If Lance-corporal Broad was not the sole author of his ludicrous memoir, if he was the sort of sensible fellow who would collaborate on anything which might keep him out of trouble, it follows at once that this oral testimony was emitted by a pliable and perjured servant of a dishonest prosecuting authority; a pampered servant, moreover, who had much to fear and something to gain.
I myself do not yet have enough information to form a definite opinion about Broad. Perjury has not been proven; but since it can be reasonable suspected, he has no right to figure in Mr Justice Gray's list of indubitably credible "eyewitnesses" For Gray J, as for Mr Michael Shermer, it must seem a happy instance of "consiliance" that Rudolf Höss [the Auschwitz commandant] independently and voluntarily confessed to the murder of "2.5 million persons" less than a month after Broad independently and voluntarily pronounced the very same number as prosecution witness at a public British trial.
It is true that independent, voluntary estimates tend to converge upon the same truth. But voluntary confessions to a crime do not usually exaggerate the extent of that crime, and independent estimates do not usually converge upon exactly the same falsehood. Ill-natured persons might even sniff here the "cross-pollination" which Judge Gray could not detect.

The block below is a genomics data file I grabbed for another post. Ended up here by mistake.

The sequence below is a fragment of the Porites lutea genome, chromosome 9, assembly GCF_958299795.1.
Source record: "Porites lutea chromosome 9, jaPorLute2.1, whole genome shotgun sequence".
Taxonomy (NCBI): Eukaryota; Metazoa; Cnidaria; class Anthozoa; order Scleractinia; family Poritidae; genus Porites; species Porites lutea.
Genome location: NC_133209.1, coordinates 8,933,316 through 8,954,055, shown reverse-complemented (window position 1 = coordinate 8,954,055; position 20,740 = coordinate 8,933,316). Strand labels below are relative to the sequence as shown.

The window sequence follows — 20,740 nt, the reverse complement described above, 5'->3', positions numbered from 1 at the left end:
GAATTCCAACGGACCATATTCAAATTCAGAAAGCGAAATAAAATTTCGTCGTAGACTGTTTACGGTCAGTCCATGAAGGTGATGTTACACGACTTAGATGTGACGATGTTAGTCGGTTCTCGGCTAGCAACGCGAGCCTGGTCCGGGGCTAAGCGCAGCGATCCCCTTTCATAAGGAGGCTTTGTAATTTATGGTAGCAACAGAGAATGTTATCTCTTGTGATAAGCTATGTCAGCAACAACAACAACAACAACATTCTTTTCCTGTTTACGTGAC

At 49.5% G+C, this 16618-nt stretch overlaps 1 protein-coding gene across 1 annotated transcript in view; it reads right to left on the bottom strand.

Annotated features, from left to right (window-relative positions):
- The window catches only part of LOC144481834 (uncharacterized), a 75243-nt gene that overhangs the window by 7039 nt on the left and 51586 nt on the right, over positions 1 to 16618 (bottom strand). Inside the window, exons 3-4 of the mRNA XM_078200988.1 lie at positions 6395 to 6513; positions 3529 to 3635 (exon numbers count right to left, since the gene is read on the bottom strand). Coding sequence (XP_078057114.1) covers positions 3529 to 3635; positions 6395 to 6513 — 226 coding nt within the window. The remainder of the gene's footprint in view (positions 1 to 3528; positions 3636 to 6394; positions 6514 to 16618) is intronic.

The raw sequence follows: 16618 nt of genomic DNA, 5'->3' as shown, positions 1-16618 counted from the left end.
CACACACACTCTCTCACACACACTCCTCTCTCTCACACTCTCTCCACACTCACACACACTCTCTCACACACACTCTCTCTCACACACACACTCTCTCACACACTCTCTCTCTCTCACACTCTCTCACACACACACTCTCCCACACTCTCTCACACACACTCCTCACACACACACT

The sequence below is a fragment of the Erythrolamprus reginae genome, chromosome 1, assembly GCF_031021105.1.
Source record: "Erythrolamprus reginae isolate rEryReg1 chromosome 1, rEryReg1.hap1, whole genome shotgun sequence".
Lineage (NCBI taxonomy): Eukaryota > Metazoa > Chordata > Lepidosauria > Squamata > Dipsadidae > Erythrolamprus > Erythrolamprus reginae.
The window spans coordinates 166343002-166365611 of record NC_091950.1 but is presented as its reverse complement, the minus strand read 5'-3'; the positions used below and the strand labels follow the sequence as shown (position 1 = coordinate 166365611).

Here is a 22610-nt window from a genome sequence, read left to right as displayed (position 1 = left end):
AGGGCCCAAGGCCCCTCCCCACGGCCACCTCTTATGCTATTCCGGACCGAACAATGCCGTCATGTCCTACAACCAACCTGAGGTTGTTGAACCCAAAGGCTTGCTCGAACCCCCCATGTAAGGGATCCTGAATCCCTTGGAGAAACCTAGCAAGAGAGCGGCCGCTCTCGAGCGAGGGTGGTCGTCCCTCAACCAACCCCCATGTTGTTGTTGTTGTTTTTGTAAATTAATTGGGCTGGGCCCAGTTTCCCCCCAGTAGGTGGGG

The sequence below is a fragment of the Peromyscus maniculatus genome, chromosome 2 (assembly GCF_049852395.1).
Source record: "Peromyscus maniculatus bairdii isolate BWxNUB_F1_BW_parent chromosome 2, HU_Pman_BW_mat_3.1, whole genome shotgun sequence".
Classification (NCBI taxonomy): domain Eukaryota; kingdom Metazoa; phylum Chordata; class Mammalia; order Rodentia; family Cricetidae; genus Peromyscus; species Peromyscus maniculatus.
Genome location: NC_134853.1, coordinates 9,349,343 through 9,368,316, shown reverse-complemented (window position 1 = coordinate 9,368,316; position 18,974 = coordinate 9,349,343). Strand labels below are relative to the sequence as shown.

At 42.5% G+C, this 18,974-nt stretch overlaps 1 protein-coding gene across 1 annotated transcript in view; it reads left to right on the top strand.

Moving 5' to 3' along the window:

In Mr Shermer's epistemology, cross-pollination could mean only that Broad and Höss secretly agreed a year beforehand to incriminate each other; which, being absurd, means in Shermer's view that cross-pollination could not have happened.
Alternatives exist. Major Draper the interrogator could hardly have gone on badgering suspects with the old Russian four/five million figure after British arithmetic had just been accepted by Major Draper the prosecutor. Where Lance-corporal Broad got the 2.5 "rough estimate" from is a mystery, as it was something which, by his own account, not even he could know. Perhaps he heard it mentioned around the office by Colonel Adolf Eichmann, who seems to have been surprisingly ill-informed.
P.S.: Lance-corporal was accepted as equivalent to Rottenführer at the Tesch trial. A Lance-corporal, after four years service, is merely a private who has stayed out of trouble. A sergeant is a man who knows things. In any case, it is the German rank that gets inflated: Unterscharführer in Shermer's polemic [google: "michael shermer" "pery broad" ] It is "Untersturmführer Broad", no less, for Mr Rampton.
A mere factual error (we all make them) but it indicates how little attention was given to the only piece of Broad testimony worth taking seriously. In my guess the Polish edition of the [Höss] Erinnerungen is the source of Broad as sergeant.
If any of your German readers regularly visits a newspaper archive it would be of interest to know whether Broad's "2.5 million" figure made it into to any Gereman newspaper that Höss might have read between the first day of March 1946 and the eleventh [when Höss parrotted it].